Why not the Winners too?

History is written by the victors. The winners decide the rules, and the punishments to dole out to those who break those rules. The Nuremburg and Tokyo trials after WWII proved that. The defeated Germany and her allies were put on trial by the victorious world powers, but these winners had the express design to punish the losers in this war. That is how it has always been; the winners punish the defeated for their crime, but what about the crimes of the victors? The crimes of the victors are often ignored in favor of publicizing the crimes of the losers, but shouldn’t all crimes in a conflict be persecuted? Shouldn’t the nations that preach that impunity cannot exist, be held responsible for the crimes that they committed? It is this in mind that the ICTY (International Criminal Tribunal for the former Yugoslavia) and the ICTR (International Criminal Tribunal for Rwanda) were created. They were made in the image of the Nuremburg and Tokyo Trials, but with a new purpose of prosecuting both the winning and losing sides in the conflict. These tribunals are trying to make sure that no matter what side you are on, that committing war crime will never go unpunished.

The White House tolerates an atrocity in Syria


Tuesday evening, The Washington Post reported that the United States acted illogically in response to the attack on UN humanitarian aid trucks in Syria the day prior. Although the Red Cross and UN officials suggested a war crime had been committed, Secretary of State John Kerry refused to give up on the US’s tentative relationship with Russia ― one of the parties suspected to be responsible for the horrific bombing. The State Department recorded Kerry declaring that the previously discussed cease-fire agreement, clearly violated by this vicious act, was “not dead” and that talks with Russia should continue. There is abundant evidence that the aid convoy, distinctly marked “humanitarian”, had not deployed before those parties involved in the conflict had been notified of its incoming presence. Russian and Syrian officials deny any and all responsibility for Monday’s attack, but contrary to their unconvincing testimony, there is little doubt about their involvement at this point. How alarming is it that our government is willing to show an overwhelming level of tolerance for such abhorrent atrocities for the sake of protecting a proposed alliance with Russia, the alleged perpetrator of this attack?

War Crimes in Syria

The civil war in Syria that is still going on today has created many problems in the country including a countless number of war crimes that have been committed. The government is to blame for a lot of these war crimes. They deliberately target innocent civilians and they use illegal weapons to do so. They specifically drop bombs called cluster bombs. These bombs are devastating as they release a number of tiny projectiles that go all over the place. The government cannot possibly say that they were only targeting soldiers because they have no control over what these projectiles hit. War crimes are also being committed by the people of Syria who are fighting against the government. The most well known war crime that they are committing is the killings of soldiers who they have in custody. It is an international law that you are not allowed to unlawfully execute enemy soldiers who are in your custody as your prisoners. These Syrian rebels  have also been accused of treating captured government officials very poorly. These war crimes are a serious problem as they put the lives of so many innocent civilians in jeopardy.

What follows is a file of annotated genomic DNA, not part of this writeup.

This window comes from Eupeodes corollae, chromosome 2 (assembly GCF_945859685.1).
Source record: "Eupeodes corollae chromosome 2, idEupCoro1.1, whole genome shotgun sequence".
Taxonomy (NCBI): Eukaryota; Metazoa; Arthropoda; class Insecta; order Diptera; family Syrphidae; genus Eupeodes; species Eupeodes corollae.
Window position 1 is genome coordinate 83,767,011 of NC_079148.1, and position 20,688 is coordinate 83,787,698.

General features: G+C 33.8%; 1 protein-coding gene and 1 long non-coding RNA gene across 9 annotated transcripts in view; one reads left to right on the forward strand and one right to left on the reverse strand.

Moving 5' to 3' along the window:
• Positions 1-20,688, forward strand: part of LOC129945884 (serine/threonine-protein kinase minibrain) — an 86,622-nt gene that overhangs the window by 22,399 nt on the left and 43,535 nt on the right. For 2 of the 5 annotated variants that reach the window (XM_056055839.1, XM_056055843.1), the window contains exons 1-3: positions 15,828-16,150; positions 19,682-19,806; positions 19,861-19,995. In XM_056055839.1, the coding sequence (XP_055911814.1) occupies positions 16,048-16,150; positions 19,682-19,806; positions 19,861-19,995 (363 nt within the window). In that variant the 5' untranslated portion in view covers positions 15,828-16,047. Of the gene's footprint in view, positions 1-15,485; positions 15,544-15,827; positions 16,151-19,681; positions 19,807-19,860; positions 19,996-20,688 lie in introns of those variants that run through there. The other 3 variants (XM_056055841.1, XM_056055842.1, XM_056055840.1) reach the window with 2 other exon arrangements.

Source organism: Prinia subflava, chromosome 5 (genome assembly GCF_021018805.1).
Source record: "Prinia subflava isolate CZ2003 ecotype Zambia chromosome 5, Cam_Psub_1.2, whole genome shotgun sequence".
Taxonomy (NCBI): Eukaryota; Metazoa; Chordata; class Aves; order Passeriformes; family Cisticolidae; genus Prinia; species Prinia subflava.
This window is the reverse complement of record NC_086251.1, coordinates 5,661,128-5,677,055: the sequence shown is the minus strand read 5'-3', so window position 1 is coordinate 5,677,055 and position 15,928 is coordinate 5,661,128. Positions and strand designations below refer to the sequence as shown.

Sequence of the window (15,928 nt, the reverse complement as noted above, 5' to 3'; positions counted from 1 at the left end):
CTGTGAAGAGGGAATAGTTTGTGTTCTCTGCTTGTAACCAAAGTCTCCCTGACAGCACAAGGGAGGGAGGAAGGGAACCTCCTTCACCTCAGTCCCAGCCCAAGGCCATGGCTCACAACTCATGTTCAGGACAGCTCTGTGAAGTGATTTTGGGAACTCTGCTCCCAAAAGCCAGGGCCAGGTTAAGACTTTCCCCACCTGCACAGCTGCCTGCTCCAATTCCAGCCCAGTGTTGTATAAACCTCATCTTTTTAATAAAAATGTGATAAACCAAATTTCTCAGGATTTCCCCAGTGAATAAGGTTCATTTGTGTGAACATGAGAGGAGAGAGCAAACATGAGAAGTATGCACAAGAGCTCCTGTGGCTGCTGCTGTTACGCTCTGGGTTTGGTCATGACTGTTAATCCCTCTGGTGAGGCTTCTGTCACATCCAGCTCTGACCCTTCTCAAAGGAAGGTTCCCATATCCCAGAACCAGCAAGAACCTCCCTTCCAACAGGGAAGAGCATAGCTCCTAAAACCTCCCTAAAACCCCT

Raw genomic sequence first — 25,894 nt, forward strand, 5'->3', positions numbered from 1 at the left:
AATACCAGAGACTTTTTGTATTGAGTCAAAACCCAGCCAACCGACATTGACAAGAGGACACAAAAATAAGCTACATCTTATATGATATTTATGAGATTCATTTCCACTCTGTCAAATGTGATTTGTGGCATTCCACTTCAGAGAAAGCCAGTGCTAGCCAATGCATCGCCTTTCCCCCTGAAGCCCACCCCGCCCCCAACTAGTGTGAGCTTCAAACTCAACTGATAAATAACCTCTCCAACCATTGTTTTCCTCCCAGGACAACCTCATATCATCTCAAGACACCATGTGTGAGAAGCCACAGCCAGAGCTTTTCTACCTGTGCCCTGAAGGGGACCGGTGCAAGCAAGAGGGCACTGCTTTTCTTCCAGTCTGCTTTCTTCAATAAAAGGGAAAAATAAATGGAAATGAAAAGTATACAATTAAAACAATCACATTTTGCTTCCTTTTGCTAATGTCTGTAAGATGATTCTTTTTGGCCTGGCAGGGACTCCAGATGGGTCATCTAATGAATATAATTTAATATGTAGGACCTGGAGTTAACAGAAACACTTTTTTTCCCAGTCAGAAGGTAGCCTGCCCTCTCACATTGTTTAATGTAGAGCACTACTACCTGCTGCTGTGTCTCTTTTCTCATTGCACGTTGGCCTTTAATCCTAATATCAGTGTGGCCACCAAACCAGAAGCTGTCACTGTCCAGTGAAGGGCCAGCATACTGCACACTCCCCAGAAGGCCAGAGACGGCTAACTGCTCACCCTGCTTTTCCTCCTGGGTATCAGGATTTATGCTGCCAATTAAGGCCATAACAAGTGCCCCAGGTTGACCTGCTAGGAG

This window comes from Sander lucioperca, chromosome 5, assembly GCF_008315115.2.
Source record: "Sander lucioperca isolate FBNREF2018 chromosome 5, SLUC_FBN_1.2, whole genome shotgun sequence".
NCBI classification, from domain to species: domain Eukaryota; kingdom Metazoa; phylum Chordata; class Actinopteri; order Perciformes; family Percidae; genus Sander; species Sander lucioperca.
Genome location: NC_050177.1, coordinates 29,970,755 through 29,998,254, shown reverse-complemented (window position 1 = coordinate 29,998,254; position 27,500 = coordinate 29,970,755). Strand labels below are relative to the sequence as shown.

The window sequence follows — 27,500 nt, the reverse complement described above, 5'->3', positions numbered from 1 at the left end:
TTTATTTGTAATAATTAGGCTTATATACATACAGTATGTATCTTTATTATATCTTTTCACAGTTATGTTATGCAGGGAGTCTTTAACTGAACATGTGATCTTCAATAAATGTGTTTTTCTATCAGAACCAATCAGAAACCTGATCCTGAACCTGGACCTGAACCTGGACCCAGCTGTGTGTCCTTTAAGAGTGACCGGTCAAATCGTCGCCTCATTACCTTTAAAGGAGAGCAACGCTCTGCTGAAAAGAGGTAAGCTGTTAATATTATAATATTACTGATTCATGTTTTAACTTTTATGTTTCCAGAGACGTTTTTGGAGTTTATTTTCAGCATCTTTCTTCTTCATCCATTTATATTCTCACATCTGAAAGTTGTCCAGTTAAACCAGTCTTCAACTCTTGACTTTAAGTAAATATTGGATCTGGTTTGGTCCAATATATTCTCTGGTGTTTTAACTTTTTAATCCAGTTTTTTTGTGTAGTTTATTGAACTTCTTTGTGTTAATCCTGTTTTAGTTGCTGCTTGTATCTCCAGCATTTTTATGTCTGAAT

Banality of Evil

“The Banality of Evil”

I remember first hearing this phrase and thinking how can evil be ordinary? It gives many great comfort to think that people are born inherently evil, that your neighbor, friend, colleague, would never be this caricature of evil. But that is not the truth, and the truth is a terrifying reality. Normal people can do more damage than the person holding the gun, The Nazis proved that. The bureaucratic officials of Nazi German were a well-oiled machine where one signature at the bottom of an insignificant piece of paper could send thousands to their death. It was so easy to blame the figurehead of the movement, Hitler, but he never pulled a trigger (except on himself). The power behind Hitler was the fire he ignited with his rhetoric and promises, and to a severely economically depressed Germany, his words sounded like salvation. People still question why anyone would follow a man like Hitler, but they didn’t follow the man, they followed the promise of a future that Hitler promised. Hitler made the masses proud to call themselves German once again after humiliation in WWI. People could have felt they had an obligation to the man who raised their country back up, they could have whole-heartedly believed in his rhetoric. The important thing to remember is that without the support of the masses, the ordinary people, no dictatorship or genocide would ever happen; they would have no army, no followers to fill their ranks, no support for their cause.

Amnesty International declares Hamas committed war crimes during Gaza War

In a report released Thursday, Amnesty International stated claims to war crimes committed by Hamas during the Gaza War. The focus of these claims is centered around the violence against Israeli and Palestinians through the use of indiscriminate projectiles. In their press release, Amnesty International declares, “Palestinian armed groups displayed a flagrant disregard for the lives of civilians.” Due to the nature of the indiscriminate projectiles, many of the rockets launched during the Gaza War did not accurately reach their targets and thus, many civilians, both Israeli and Palestinian, were injured and killed.